Toot toot! Hop on the Herbert Spencer cluetrain!
Assuming it to be in other respects satisfactory, a rule, principle, or axiom, is valuable only in so far as the words in which it is expressed have a definite meaning. The terms used must be universally accepted in the same sense, otherwise the proposition will be liable to such various constructions, as to lose all claim to the title—a rule. We must therefore take it for granted that when he announced “the greatest happiness to the greatest number” as the canon of social morality, its originator supposed mankind to be unanimous in their definition of “greatest happiness.”
This was a most unfortunate assumption, for no fact is more palpable than that the standard of happiness is infinitely variable. In all ages—amongst every people—by each class—do we find different notions of it entertained. …
Generalizing such facts, we see that the standard of “greatest happiness” possesses as little fixity as the other exponents of human nature. Between nations the differences of opinion are conspicuous enough. On contrasting the Hebrew patriarchs with their existing descendants, we observe that even in the same race the beau ideal of existence changes. The members of each community disagree upon the question. Neither, if we compare the wishes of the gluttonous school-boy with those of the earth-scorning transcendentalist into whom he may afterwards grow, do we find any constancy in the individual. So we may say, not only that every epoch and every people has its peculiar conceptions of happiness, but that no two men have like conceptions; and further, that in each man the conception is not the same at any two periods of life.
The rationale of this is simple enough. Happiness signifies a gratified state of all the faculties. The gratification of a faculty is produced by its exercise. To be agreeable that exercise must be proportionate to the power of the faculty; if it is insufficient discontent arises, and its excess produces weariness. Hence, to have complete felicity is to have all the faculties exerted in the ratio of their several developments; and an ideal arrangement of circumstances calculated to secure this constitutes the standard of “greatest happiness;” but the minds of no two individuals contain the same combination of elements. Duplicate men are not to be found. There is in each a different balance of desires. Therefore the conditions adapted for the highest enjoyment of one, would not perfectly compass the same end for any other. And consequently the notion of happiness must vary with the disposition and character; that is, must vary indefinitely.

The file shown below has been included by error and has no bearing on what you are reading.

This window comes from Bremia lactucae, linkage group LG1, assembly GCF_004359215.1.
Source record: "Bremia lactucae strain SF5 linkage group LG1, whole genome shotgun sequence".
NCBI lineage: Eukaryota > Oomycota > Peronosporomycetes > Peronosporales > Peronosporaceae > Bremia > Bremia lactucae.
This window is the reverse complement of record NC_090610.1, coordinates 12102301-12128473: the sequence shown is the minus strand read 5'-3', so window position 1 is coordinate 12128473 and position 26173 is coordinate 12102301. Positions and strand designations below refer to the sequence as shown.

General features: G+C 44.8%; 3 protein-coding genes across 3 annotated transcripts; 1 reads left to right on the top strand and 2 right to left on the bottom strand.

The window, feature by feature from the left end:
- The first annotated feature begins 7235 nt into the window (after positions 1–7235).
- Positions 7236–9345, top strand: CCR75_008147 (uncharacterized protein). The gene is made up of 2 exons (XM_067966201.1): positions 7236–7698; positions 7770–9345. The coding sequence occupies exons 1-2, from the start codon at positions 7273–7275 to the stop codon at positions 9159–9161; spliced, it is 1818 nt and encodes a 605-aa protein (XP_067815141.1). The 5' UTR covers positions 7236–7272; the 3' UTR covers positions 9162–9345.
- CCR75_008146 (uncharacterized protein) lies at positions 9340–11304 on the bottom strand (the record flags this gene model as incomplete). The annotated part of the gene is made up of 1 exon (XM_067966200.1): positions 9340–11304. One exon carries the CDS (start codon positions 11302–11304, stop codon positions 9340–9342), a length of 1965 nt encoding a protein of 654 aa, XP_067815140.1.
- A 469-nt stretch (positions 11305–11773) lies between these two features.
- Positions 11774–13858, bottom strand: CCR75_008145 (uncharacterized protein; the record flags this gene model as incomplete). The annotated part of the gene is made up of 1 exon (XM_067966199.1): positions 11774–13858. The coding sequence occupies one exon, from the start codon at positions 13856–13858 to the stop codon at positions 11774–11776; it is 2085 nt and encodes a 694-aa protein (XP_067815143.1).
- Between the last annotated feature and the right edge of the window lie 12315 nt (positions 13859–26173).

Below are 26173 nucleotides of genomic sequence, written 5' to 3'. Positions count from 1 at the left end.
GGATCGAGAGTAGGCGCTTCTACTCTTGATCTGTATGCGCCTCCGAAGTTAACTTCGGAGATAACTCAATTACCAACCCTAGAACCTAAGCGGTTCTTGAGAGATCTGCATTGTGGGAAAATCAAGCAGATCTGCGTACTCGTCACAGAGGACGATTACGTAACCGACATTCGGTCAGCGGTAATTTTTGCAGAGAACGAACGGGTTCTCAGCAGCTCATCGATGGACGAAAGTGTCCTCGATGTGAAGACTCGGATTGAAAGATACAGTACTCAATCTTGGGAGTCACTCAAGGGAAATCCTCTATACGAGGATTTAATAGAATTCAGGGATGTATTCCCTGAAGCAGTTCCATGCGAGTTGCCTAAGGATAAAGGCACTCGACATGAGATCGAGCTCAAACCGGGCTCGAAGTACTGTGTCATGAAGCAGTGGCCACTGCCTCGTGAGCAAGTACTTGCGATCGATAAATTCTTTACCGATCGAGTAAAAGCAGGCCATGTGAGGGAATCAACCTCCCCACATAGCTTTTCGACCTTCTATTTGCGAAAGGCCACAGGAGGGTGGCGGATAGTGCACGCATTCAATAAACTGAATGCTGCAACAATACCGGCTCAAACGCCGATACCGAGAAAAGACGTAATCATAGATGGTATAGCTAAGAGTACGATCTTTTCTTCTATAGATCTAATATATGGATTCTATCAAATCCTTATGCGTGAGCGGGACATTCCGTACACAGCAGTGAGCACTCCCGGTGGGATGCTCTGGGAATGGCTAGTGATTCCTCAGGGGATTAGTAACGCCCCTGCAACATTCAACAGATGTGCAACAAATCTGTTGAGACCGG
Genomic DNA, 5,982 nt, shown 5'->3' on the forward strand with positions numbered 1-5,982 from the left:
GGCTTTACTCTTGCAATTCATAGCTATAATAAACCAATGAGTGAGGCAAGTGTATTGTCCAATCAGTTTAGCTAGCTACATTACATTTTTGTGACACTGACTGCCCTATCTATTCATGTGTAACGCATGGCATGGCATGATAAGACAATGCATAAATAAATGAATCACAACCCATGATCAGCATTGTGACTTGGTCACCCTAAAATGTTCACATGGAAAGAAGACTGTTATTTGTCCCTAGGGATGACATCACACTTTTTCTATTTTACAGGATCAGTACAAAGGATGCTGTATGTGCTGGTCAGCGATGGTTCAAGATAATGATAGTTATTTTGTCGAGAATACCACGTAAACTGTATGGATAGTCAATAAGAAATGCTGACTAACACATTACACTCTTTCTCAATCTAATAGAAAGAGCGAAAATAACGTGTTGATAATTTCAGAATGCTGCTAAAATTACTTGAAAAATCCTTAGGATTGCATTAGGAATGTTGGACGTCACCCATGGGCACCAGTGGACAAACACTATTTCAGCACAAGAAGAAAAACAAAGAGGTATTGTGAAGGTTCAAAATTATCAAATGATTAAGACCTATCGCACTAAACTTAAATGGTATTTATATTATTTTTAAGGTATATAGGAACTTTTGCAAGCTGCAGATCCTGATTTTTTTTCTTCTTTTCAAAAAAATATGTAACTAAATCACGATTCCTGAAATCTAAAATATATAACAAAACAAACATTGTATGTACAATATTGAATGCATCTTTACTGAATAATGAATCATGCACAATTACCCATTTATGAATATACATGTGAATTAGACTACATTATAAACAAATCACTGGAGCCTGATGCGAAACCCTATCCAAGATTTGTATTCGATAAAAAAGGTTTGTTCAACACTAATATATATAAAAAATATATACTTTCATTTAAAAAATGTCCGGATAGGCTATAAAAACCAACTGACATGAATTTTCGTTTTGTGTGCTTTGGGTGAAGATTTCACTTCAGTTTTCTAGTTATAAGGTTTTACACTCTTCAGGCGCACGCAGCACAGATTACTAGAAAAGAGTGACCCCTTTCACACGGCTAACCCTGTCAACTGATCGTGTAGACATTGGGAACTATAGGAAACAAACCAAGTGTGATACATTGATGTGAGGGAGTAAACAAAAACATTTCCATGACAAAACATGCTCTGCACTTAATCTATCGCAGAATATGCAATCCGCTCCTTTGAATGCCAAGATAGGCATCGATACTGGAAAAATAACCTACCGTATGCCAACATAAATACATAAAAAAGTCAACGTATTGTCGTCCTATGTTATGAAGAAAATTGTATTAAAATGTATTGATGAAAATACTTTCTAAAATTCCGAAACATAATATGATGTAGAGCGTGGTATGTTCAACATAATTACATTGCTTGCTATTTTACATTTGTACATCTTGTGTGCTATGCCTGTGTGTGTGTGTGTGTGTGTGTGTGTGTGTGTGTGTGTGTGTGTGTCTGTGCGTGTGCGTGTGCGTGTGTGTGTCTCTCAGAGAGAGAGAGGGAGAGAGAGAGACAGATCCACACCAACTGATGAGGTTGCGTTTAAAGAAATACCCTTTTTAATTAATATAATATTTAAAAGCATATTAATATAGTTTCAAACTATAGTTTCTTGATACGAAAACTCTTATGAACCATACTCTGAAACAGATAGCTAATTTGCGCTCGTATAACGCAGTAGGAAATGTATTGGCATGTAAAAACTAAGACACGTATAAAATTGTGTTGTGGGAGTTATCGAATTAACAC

Whereby we are also led to the inevitable conclusion that a true conception of what human life should be, is possible only to the ideal man. We may make approximate estimates, but he only in whom the component feelings exist in their normal proportions is capable of a perfect aspiration. And as the world yet contains none such, it follows that a specific idea of “greatest happiness” is for the present unattainable. It is not then to be wondered at, if Paleys and Benthams make vain attempts at a definition. The question involves one of those mysteries which men are ever trying to penetrate and ever failing. It is the insoluble riddle which Care, Sphinx-like, puts to each new comer, and in default of answer devours him. And as yet there is no Œdipus, nor any sign of one.
It's worth emphasizing that this is not for Spencer an anti-utilitarian argument. Spencer is a utilitarian. But, fascinatingly, Spencer is a pluralist about both the composition of happiness, and about conceptions of the composition of happiness. His own thick conception of happiness—that it is the gratification produced by the maximal exercise of the several faculties enabled by their degrees of development—accomodates variability across persons in the capacity of faculties and their development. In a separate argument, Spencer notes that there may be tradeoffs in the development in faculties (developing one more may require developing another less), and maintains that there is no adequate general principle for determining the relative value of the (evidently qualitatively different) gratification of different faculties. Spencer also notes that even were the nature of happiness unitary, epistemically transparent, and uncontested, individual variation would in any case pose an intractable knowledge problem for a benevolent utilitarian policy czar. The upshot of Spencer's pluralism about happiness is the same as the upshot of pluralism about value in general. The best bet politically is a general, neutral framework of rights that enable harmonious social cooperation in pursuit of one's good, however one conceives it. As far as I can tell from my amateur Spencer scholarship is that this argument is pivotal for Spencer's general view about the congruence of rights and utility.